This is an archived press release
Monday 27 June 2005
27 June 2005
Free guided walks open the way to National Parks Week 2005
Free guided walks throughout the Peak District will encourage more people from diverse backgrounds to see the countryside during National Parks Week, July 22-29.
They have been organised to be as accessible as possible - including walks for deaf & hearing impaired people, families with pushchairs, wheelchair users and vision impaired people - ensuring people of all ages and levels of ability can experience the variety of landscape, wildlife and heritage this special area has to offer.
The Peak District National Park Authority has joined forces with local organisations including Friends of the Peak District and Arts in the Peak to organise a range of National Parks Week events. In addition to free guided walks there will be a National Park open day at Losehill Hall on July 26 and a Family Environmental Art and Picnic on July 25 near Middleton-by-Youlgreave. For full details of events visit www.peakdistrict.org/nationalparksweek or phone 01629 816200.
All the walks during National Parks Week are led by experts in their field - and bookings are essential, on 01629 816290. So make a date in your diary, and book now:
Saturday, July 23, 11am-3pm: a signed walk aimed primarily at deaf and hearing-impaired people, covering a five-mile circuit of the countryside around Bakewell, looking at local history, wildlife, conservation and biodiversity. Led by a National Park ranger qualified to Level 2 in British Sign Language. The walk starts at the Bakewell Agricultural Business Centre (OS map SK 224 684).
Monday, July 25, two short walks, 3pm and 6.30pm: a chance to explore the wildlife-rich banks of the River Derwent, near Calver - and help with some conservation work. These 1.5-mile walks include a look at marshes, woods, ponds and grasses where harvest mice, water voles, brook lamprey, bats and newts find their homes. Walkers will find out what the National Park Authority and its partners are doing to conserve them, and help by pulling out non-native Himalayan balsam (gloves provided). The walks start at the Bridge Inn, Curbar.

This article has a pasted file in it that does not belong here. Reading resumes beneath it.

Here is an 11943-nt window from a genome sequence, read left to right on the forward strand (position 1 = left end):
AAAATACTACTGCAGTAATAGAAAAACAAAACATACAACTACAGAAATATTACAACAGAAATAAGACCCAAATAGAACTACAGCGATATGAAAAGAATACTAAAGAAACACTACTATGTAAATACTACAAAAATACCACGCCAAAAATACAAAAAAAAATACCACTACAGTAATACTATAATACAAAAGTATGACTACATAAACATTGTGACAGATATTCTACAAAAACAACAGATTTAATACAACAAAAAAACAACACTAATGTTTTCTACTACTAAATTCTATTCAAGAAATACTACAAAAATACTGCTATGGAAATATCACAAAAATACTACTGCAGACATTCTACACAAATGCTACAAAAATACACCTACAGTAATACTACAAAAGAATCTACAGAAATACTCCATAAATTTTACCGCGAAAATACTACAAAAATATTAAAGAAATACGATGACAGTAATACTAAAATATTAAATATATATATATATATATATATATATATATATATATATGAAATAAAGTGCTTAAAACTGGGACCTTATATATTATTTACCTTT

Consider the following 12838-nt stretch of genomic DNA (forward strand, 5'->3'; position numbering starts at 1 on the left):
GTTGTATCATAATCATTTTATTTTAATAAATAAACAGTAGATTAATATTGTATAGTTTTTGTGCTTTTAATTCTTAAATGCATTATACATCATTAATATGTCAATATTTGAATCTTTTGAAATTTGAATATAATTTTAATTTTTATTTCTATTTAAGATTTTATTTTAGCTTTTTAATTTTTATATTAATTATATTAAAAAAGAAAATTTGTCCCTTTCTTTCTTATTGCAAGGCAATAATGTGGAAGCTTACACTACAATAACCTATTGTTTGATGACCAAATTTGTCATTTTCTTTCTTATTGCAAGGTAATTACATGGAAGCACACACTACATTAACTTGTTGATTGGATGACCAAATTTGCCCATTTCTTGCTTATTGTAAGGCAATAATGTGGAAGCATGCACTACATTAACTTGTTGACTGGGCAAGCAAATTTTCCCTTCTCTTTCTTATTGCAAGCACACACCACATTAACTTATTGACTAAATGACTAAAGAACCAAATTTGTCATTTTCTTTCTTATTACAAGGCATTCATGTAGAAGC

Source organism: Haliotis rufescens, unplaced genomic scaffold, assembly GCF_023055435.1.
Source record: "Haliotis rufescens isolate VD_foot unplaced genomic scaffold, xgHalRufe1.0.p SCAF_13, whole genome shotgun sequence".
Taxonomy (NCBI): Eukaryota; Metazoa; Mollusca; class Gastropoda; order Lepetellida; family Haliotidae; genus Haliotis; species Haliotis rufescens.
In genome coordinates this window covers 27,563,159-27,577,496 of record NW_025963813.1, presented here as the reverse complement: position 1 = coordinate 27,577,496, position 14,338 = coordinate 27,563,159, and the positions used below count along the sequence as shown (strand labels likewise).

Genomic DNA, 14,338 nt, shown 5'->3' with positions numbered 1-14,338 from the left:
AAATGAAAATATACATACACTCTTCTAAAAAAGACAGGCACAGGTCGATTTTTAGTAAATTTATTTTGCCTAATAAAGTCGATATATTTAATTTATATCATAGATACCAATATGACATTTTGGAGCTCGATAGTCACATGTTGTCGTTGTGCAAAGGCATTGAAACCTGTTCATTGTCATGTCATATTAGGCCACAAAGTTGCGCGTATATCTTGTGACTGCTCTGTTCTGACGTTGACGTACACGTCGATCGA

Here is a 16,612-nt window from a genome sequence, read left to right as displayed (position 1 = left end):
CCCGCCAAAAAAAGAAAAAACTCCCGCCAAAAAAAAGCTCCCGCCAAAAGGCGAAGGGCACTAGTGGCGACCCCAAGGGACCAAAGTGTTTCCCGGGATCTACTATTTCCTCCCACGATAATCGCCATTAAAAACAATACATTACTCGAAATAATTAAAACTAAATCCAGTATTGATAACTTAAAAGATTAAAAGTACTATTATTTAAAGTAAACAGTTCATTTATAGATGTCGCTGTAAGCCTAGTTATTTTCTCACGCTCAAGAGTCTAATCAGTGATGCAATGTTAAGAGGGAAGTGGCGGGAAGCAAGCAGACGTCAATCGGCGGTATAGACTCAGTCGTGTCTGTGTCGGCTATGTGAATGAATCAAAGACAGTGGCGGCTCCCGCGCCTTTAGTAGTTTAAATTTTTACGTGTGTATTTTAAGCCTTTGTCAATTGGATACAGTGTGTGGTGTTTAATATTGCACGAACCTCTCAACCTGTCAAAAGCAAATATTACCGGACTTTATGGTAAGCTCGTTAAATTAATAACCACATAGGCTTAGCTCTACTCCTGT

Tuesday, July 26, one short, one longer walk, 2pm-4pm & 2pm-5pm: the short walk is suitable for pushchairs and wheelchairs, following a two-mile circuit of Castleton, covering the fascinating history of the village and its famous Blue John mines. The longer walk (six miles) covers steeper ground up the hillside to the great ridge above Castleton, for some splendid views of the valley. The walks start at Losehill Hall, Castleton, on the A6187, during the Family Fun Day.
Wednesday, July 27, 10am-noon: a chance to explore Stanage Edge, one of the renowned climbing sites in the world, with its rich diversity of wildlife and dramatic panoramas of the Peak District. Walkers will find out how this valued area is managed in co-operation with climbers, walkers, countryside sports and wildlife enthusiasts, all working together to conserve the precious landscape. The walk starts at Hooks Car car park (OS map ref SK 244 830).
Thursday, July 28, 10am-4pm: a 7.5-mile flat walk primarily for wheelchair users and carers, through the old Railway Tunnels of the Monsal Trail. This is a former railway line now used by walkers, cyclists and riders, but the tunnels are normally closed to the public. This is a chance to hear how the tunnels were constructed in Victorian times and experience the atmosphere in the heart of darkness. Transport (linked with public transport at a small charge) is provided to and from the start/finish at the old Bakewell station, Castle Hill.
July 28, 10.30am-4.30pm: a six-mile walk exploring the Peak District's lead mining heritage around Mam
Tor - the "Shivering Mountain" at the head of the Hope Valley. The industry has died out,
but the Peak District used to be one of the most important sources of lead in the world. This is dramatic
scenery, with steep slopes and uneven land.
The walk starts at Mam Nick car park off the A625 (OS Map SK 123 832).
Friday, July 29, 1pm-4pm: a three-mile, easy-going walk through the magnificent deer park of the Chatsworth estate. The National Park's resident tree expert will talk about some of the centuries-old trees in the park. The walk starts at Calton Lees car park, near Chatsworth garden centre.
Friday, July 29, 10am-1pm: a circular walk around the Macclesfield Forest with an expert ranger, talking about the history, wildlife and ecology of this diverse corner of the National Park. Mainly on gravel paths, there are some steep slopes, but gate stiles are accessible to pushchairs and wheelchairs. The walk starts at Trentabank ranger station (OS Map SJ 961 711).
Walkers should bring weatherproof clothing, sturdy footwear, drinks and, where necessary, a packed lunch.
National Parks Week 2005 is co-ordinated across the UK by the Association of National Park Authorities to widen the appeal of the country's 14 National Parks. For more information nationally, go to www.anpa.gov.uk